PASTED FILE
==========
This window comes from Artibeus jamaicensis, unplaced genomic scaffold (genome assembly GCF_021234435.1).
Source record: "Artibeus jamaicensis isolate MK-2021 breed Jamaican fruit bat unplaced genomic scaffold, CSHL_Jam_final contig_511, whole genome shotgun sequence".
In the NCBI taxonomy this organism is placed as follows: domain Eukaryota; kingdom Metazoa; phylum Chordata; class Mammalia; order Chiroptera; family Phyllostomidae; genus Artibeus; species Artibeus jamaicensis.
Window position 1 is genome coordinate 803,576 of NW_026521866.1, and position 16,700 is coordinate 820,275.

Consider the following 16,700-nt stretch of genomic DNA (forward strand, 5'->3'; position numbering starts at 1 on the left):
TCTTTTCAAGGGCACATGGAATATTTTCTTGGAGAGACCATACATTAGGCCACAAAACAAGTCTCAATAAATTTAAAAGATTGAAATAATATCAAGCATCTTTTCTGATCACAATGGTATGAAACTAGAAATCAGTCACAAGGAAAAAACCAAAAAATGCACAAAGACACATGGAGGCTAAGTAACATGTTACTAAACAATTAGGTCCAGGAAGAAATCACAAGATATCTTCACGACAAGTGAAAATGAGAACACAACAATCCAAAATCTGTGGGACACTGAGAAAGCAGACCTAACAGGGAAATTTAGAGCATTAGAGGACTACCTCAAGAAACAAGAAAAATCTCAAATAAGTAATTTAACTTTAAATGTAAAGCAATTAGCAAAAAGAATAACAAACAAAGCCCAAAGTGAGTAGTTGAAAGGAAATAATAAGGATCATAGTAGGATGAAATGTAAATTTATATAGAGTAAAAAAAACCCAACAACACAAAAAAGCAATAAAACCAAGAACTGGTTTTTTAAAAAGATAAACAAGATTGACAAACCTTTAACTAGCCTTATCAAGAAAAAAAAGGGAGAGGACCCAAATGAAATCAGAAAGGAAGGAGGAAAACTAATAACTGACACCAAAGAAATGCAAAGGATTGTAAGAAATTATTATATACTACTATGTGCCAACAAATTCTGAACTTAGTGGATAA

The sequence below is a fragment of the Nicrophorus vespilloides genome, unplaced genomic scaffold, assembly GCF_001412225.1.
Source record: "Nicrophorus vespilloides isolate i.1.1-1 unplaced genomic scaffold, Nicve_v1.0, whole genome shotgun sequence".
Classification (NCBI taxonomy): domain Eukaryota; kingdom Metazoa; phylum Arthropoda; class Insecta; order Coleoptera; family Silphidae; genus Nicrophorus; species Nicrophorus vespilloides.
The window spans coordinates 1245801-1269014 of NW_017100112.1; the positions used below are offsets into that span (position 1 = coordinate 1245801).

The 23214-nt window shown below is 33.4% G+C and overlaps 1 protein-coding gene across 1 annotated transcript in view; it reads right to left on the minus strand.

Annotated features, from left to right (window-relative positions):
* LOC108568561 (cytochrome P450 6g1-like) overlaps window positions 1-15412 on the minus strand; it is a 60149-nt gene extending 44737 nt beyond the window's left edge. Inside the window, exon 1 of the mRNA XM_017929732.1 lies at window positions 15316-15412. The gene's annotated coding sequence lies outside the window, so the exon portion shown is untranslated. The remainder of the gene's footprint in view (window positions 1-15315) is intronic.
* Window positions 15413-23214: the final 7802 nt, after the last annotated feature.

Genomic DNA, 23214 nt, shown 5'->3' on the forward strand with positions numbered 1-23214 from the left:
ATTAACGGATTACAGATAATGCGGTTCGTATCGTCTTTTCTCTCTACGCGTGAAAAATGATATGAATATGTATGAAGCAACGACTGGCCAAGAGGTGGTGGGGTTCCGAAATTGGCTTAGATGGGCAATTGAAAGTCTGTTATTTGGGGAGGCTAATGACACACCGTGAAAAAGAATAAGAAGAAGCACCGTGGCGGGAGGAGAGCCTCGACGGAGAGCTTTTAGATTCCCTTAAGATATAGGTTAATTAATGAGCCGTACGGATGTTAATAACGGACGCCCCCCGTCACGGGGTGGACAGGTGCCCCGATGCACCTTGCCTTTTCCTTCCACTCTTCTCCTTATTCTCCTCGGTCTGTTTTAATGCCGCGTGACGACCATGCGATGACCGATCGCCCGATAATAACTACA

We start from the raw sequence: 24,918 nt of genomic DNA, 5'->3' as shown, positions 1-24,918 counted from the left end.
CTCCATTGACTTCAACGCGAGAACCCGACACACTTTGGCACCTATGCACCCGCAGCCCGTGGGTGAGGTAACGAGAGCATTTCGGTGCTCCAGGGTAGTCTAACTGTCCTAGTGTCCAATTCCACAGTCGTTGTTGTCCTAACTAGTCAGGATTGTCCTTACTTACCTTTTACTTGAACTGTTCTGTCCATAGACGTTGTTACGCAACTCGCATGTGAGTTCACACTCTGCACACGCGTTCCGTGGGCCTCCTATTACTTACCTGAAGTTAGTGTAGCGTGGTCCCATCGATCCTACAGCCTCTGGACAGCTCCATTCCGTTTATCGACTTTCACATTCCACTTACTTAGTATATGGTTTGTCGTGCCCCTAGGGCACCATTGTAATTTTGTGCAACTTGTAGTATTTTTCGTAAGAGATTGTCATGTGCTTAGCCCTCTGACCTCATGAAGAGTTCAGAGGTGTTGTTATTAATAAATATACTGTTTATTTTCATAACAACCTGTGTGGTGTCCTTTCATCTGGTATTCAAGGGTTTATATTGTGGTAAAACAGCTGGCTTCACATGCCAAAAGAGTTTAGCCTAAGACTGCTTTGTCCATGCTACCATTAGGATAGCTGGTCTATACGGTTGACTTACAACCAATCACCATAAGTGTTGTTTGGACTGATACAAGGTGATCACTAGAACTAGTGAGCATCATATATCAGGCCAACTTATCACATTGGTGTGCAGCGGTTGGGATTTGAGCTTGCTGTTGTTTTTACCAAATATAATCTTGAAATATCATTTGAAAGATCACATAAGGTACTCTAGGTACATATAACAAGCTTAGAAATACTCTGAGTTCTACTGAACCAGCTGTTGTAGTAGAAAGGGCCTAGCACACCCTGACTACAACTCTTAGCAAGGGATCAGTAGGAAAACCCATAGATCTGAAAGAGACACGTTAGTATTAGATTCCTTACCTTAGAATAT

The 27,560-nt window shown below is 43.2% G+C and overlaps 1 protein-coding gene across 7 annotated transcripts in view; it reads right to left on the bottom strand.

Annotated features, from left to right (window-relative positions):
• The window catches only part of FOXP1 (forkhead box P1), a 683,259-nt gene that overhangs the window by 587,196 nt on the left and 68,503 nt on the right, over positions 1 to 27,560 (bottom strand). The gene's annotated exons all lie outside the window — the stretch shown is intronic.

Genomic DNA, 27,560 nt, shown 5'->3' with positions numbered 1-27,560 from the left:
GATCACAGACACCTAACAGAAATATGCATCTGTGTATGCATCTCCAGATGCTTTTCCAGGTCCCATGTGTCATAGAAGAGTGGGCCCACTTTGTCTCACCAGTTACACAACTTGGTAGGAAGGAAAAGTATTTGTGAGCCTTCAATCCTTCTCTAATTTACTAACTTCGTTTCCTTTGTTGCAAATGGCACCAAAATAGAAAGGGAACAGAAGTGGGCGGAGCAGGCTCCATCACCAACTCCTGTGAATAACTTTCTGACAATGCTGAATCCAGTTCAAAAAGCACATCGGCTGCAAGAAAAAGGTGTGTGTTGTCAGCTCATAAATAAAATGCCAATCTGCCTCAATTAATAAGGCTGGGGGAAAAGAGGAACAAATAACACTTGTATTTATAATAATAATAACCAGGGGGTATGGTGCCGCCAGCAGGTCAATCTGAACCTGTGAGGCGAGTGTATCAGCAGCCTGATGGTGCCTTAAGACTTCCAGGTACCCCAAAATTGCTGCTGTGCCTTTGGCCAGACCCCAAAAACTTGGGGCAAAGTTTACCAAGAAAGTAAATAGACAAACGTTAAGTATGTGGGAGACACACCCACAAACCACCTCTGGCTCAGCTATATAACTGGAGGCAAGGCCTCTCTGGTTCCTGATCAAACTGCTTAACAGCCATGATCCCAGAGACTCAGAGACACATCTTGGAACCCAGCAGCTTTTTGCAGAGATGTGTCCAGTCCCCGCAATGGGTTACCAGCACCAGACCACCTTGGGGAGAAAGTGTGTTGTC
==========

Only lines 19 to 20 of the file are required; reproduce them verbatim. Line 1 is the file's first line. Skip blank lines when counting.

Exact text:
The 27,560-nt window shown below is 43.2% G+C and overlaps 1 protein-coding gene across 7 annotated transcripts in view; it reads right to left on the bottom strand.

Annotated features, from left to right (window-relative positions):